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Salmon : a fish, the earth, and the history of a common fate
Title:
Salmon : a fish, the earth, and the history of a common fate
Title:
Salmon : a fish, the earth, and the history of a common fate
Personal Author:
Publisher Info:
Ventura, CA : Patagonia, [2019]
Physical Description:
448 pages : color illustrations, color photographs ; 22 cm
Contents:
Prologue: A tale of two fisheries -- Part one. The hero. A family matter ; A hero's life -- Part two. A human problem. The original salmon ; Old ways in the new land ; A golden fish arrives in the east ; When it was working ; The white man comes ; Nowhere to run -- Part three. The problem with solutions. Why not make more? ; Sea cattle ; The release -- Part four. The dangerous future. Elegy for the Atlantic ; The ballad of the Pacific ; The golden fish departs -- Epilogue: It concerns us -- Endnotes -- Appendix. Wild Pacific salmon : myths, false assumptions, and a failed management paradigm / Jim Lichatowich and Nick Gayeski.
Abstract:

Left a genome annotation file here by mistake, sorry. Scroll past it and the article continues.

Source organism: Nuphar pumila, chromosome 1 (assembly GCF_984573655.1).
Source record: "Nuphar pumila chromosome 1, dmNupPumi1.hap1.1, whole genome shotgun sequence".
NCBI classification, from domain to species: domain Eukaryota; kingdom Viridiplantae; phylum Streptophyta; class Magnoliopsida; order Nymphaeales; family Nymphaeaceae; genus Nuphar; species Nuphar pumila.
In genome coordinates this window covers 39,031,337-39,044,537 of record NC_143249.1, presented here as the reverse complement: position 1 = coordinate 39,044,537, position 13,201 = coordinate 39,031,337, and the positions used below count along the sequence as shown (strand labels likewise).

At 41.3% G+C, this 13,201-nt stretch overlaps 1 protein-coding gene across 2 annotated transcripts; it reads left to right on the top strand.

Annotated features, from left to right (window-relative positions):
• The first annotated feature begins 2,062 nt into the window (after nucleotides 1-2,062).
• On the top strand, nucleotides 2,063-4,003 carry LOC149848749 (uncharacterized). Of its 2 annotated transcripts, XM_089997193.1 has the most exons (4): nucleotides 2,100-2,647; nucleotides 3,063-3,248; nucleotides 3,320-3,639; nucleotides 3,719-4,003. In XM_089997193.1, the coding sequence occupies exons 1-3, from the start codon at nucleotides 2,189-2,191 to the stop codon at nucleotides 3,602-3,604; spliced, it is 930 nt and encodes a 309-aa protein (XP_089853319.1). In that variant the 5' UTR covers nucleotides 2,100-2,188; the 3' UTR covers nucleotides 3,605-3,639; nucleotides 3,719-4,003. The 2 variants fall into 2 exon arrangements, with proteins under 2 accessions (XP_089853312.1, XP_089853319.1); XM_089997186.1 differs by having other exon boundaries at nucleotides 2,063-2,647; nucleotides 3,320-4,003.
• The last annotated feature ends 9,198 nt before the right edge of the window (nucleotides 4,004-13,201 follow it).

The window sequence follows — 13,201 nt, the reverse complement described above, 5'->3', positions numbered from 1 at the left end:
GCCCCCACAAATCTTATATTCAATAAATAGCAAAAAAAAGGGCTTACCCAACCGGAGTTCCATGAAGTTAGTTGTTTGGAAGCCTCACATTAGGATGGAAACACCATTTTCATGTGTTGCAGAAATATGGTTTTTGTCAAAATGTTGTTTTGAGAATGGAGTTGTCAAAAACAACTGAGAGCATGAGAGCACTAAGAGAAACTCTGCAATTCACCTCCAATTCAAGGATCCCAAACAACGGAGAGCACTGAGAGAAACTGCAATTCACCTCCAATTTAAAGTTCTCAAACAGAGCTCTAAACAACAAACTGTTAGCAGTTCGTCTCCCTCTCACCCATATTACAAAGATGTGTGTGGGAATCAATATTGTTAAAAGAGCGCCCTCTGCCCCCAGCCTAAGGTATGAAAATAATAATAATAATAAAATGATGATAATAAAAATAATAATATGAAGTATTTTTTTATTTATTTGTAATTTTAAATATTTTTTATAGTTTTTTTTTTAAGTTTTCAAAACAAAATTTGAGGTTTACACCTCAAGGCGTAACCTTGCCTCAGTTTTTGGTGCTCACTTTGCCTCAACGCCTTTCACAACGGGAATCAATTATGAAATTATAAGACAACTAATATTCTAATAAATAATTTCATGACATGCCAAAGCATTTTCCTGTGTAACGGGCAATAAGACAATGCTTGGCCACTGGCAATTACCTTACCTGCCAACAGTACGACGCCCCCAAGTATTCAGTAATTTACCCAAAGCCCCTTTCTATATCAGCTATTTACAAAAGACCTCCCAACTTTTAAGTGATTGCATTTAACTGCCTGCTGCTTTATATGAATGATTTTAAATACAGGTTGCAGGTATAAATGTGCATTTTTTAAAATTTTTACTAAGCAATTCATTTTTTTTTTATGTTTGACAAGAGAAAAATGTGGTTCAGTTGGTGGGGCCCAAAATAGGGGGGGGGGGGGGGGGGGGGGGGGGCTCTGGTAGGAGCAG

A magnificent species whose survival is inextricably tied to the survival of the planet In what he calls "the most important environmental writing" in his long and award-winning career, best-selling author and journalist Mark Kurlansky recounts the sobering history of salmon and their perilous future. Kurlansky employs his signature multicentury storytelling and compelling attention to detail to chronicle the harrowing yet awe-inspiring life cycle of salmon and the long list of environmental problems, from habit loss to dams, from hatcheries to fish farms, from industrial pollution to the ravages of climate change, that threaten them. Kurlansky traveled extensively to observe those who both pursue and protect them in the Pacific and the Atlantic, in Japan, Russia, Ireland, Norway, and Iceland. The result is a global history of man's misdirected attempts to manipulate salmon and its environment for his own gain. These fish, uniquely connected to both marine and terrestrial ecology as well as fresh and salt water, are a remarkable natural barometer for the health of the planet. His overriding message is clear: "If salmon don't survive, there is little hope for the survival of the planet."-- Publisher.